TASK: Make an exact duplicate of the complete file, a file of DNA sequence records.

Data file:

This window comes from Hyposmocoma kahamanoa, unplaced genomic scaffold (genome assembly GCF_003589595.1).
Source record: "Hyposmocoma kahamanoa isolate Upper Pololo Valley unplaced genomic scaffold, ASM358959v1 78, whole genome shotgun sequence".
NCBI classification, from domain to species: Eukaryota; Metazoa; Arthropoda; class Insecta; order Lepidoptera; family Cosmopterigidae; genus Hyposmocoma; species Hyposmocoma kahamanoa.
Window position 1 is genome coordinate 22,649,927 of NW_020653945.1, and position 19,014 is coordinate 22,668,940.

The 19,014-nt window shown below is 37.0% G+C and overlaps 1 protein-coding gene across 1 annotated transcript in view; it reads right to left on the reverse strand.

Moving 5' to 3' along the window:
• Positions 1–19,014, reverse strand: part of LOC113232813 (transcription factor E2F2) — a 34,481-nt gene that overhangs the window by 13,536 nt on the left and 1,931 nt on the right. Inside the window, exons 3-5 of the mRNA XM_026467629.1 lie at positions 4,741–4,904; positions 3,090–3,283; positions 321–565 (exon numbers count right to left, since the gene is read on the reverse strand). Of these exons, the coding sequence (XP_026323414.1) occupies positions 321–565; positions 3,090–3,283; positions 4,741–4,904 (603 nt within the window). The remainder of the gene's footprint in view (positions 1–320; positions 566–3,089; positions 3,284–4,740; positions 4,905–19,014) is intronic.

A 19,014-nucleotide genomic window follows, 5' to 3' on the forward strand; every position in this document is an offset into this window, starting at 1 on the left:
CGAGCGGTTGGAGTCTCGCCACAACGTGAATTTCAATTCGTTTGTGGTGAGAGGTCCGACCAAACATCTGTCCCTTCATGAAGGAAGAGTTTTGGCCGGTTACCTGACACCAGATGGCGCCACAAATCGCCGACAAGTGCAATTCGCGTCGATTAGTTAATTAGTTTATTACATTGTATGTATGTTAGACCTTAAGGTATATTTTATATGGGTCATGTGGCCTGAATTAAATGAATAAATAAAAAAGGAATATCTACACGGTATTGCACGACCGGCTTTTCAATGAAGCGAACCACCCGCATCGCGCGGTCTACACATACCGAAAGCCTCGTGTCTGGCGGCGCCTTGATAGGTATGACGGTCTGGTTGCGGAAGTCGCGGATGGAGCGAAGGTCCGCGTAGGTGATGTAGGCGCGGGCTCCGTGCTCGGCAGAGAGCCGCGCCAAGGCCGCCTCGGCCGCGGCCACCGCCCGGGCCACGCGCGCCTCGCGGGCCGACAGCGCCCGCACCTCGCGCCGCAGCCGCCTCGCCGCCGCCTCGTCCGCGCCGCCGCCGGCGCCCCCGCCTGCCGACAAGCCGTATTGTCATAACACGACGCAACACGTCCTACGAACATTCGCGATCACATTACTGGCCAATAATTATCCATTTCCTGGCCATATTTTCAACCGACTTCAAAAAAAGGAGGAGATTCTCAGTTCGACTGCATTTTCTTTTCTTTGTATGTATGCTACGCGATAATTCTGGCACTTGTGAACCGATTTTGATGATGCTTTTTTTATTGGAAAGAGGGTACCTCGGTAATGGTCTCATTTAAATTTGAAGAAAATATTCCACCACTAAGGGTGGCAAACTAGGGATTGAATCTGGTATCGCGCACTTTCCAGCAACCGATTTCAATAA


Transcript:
This window comes from Hyposmocoma kahamanoa, unplaced genomic scaffold (genome assembly GCF_003589595.1).
Source record: "Hyposmocoma kahamanoa isolate Upper Pololo Valley unplaced genomic scaffold, ASM358959v1 78, whole genome shotgun sequence".
NCBI classification, from domain to species: Eukaryota; Metazoa; Arthropoda; class Insecta; order Lepidoptera; family Cosmopterigidae; genus Hyposmocoma; species Hyposmocoma kahamanoa.
Window position 1 is genome coordinate 22,649,927 of NW_020653945.1, and position 19,014 is coordinate 22,668,940.

The 19,014-nt window shown below is 37.0% G+C and overlaps 1 protein-coding gene across 1 annotated transcript in view; it reads right to left on the reverse strand.

Moving 5' to 3' along the window:
• Positions 1–19,014, reverse strand: part of LOC113232813 (transcription factor E2F2) — a 34,481-nt gene that overhangs the window by 13,536 nt on the left and 1,931 nt on the right. Inside the window, exons 3-5 of the mRNA XM_026467629.1 lie at positions 4,741–4,904; positions 3,090–3,283; positions 321–565 (exon numbers count right to left, since the gene is read on the reverse strand). Of these exons, the coding sequence (XP_026323414.1) occupies positions 321–565; positions 3,090–3,283; positions 4,741–4,904 (603 nt within the window). The remainder of the gene's footprint in view (positions 1–320; positions 566–3,089; positions 3,284–4,740; positions 4,905–19,014) is intronic.

A 19,014-nucleotide genomic window follows, 5' to 3' on the forward strand; every position in this document is an offset into this window, starting at 1 on the left:
CGAGCGGTTGGAGTCTCGCCACAACGTGAATTTCAATTCGTTTGTGGTGAGAGGTCCGACCAAACATCTGTCCCTTCATGAAGGAAGAGTTTTGGCCGGTTACCTGACACCAGATGGCGCCACAAATCGCCGACAAGTGCAATTCGCGTCGATTAGTTAATTAGTTTATTACATTGTATGTATGTTAGACCTTAAGGTATATTTTATATGGGTCATGTGGCCTGAATTAAATGAATAAATAAAAAAGGAATATCTACACGGTATTGCACGACCGGCTTTTCAATGAAGCGAACCACCCGCATCGCGCGGTCTACACATACCGAAAGCCTCGTGTCTGGCGGCGCCTTGATAGGTATGACGGTCTGGTTGCGGAAGTCGCGGATGGAGCGAAGGTCCGCGTAGGTGATGTAGGCGCGGGCTCCGTGCTCGGCAGAGAGCCGCGCCAAGGCCGCCTCGGCCGCGGCCACCGCCCGGGCCACGCGCGCCTCGCGGGCCGACAGCGCCCGCACCTCGCGCCGCAGCCGCCTCGCCGCCGCCTCGTCCGCGCCGCCGCCGGCGCCCCCGCCTGCCGACAAGCCGTATTGTCATAACACGACGCAACACGTCCTACGAACATTCGCGATCACATTACTGGCCAATAATTATCCATTTCCTGGCCATATTTTCAACCGACTTCAAAAAAAGGAGGAGATTCTCAGTTCGACTGCATTTTCTTTTCTTTGTATGTATGCTACGCGATAATTCTGGCACTTGTGAACCGATTTTGATGATGCTTTTTTTATTGGAAAGAGGGTACCTCGGTAATGGTCTCATTTAAATTTGAAGAAAATATTCCACCACTAAGGGTGGCAAACTAGGGATTGAATCTGGTATCGCGCACTTTCCAGCAACCGATTTCAATAA